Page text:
In the time since, my thinking in this respect has evolved considerably. My personal ambition to work to a higher standard and to increase the sophistication and complexity of what I’ve been able to offer my clients has been a huge motivator. In addition, as the list of places I’ve worked has grown through the years, I’ve been exposed to local authorities and contractors who set very high standards indeed for documentation.
In recent columns, for instance, I’ve mentioned several projects I’m working on in Bermuda. The architects and building officials there require extreme detail. For one project, in fact, I’ve been asked to rework existing plans generated by a local company that knows the local situation well: The plans were deemed inadequate by the architects, and I know for a fact they would be more than passable in many stateside jurisdictions.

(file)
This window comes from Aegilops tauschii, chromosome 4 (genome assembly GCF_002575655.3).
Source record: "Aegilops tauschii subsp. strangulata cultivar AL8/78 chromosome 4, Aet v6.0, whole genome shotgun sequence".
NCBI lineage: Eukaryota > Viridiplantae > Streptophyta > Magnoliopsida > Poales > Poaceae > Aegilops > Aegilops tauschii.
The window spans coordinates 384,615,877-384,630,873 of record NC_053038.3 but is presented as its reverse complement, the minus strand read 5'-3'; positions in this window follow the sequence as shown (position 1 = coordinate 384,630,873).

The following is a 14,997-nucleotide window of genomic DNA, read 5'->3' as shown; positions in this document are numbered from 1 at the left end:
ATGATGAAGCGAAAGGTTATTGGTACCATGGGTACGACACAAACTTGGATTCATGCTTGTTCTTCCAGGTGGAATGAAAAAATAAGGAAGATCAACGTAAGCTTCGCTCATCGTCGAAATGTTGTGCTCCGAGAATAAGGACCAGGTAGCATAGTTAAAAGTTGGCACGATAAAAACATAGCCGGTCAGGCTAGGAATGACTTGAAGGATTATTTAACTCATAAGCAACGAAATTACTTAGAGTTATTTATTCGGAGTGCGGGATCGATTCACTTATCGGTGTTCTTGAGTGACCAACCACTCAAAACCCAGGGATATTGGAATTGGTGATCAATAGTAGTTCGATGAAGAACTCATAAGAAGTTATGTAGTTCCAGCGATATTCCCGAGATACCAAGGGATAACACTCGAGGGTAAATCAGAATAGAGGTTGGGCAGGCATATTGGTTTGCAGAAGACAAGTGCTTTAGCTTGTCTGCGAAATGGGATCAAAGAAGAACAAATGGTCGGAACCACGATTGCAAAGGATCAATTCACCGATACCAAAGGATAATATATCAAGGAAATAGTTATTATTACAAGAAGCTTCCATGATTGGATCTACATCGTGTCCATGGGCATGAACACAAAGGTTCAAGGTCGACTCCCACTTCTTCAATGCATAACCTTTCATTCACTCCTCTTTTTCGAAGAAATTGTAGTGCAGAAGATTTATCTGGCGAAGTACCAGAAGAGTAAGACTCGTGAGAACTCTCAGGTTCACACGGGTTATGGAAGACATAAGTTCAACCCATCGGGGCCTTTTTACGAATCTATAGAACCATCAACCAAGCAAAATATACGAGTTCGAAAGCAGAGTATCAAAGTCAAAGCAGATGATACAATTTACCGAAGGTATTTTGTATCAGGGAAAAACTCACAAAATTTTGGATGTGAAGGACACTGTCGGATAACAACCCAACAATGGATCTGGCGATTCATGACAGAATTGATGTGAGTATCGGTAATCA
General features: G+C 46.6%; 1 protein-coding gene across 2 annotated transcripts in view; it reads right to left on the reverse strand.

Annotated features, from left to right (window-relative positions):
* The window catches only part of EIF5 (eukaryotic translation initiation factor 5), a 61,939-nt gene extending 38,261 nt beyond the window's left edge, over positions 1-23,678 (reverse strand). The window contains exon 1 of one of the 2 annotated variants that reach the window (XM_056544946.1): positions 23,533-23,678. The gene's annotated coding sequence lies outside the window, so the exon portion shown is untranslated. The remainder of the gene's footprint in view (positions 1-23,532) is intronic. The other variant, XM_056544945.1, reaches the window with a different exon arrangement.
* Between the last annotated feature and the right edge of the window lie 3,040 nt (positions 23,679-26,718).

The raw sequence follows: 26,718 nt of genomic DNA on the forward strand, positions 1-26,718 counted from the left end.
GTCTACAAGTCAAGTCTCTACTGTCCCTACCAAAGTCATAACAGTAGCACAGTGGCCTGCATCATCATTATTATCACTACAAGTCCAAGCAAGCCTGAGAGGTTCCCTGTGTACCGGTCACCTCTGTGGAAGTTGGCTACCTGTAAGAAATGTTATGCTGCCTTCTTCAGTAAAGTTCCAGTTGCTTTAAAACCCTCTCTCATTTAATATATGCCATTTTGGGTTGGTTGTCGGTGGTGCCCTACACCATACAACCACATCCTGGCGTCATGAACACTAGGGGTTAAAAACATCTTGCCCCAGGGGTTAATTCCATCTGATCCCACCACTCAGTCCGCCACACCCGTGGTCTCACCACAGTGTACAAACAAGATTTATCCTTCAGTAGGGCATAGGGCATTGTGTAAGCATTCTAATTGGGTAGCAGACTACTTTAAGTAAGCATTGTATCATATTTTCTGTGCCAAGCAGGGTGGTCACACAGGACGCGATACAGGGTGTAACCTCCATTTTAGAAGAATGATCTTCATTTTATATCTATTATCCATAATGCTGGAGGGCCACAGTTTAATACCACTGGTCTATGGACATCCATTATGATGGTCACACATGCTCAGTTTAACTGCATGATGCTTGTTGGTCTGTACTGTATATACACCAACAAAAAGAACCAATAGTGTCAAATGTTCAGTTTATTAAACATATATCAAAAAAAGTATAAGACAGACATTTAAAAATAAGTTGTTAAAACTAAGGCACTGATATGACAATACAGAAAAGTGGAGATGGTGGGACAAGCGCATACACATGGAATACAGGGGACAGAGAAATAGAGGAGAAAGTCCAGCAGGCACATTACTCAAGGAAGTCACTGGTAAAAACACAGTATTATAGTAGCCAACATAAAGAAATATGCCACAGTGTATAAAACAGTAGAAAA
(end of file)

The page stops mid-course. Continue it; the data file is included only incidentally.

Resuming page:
And as I mentioned above, this problem isn’t limited to contractors. With the so-called “cookie-cutter” class of swimming pool, for example, engineers seldom do more than work from templates. To be sure, these standardized construction details are not a bad thing if the engineering is reliable and the design truly follows the template. But this one-plan-fits-all approach falls well short of adequate when the design incorporates any deviation from the template. I’ve seen many situations where the upshot of a design wrinkle on a basic pool is a complete lack of any documentation to support that variation.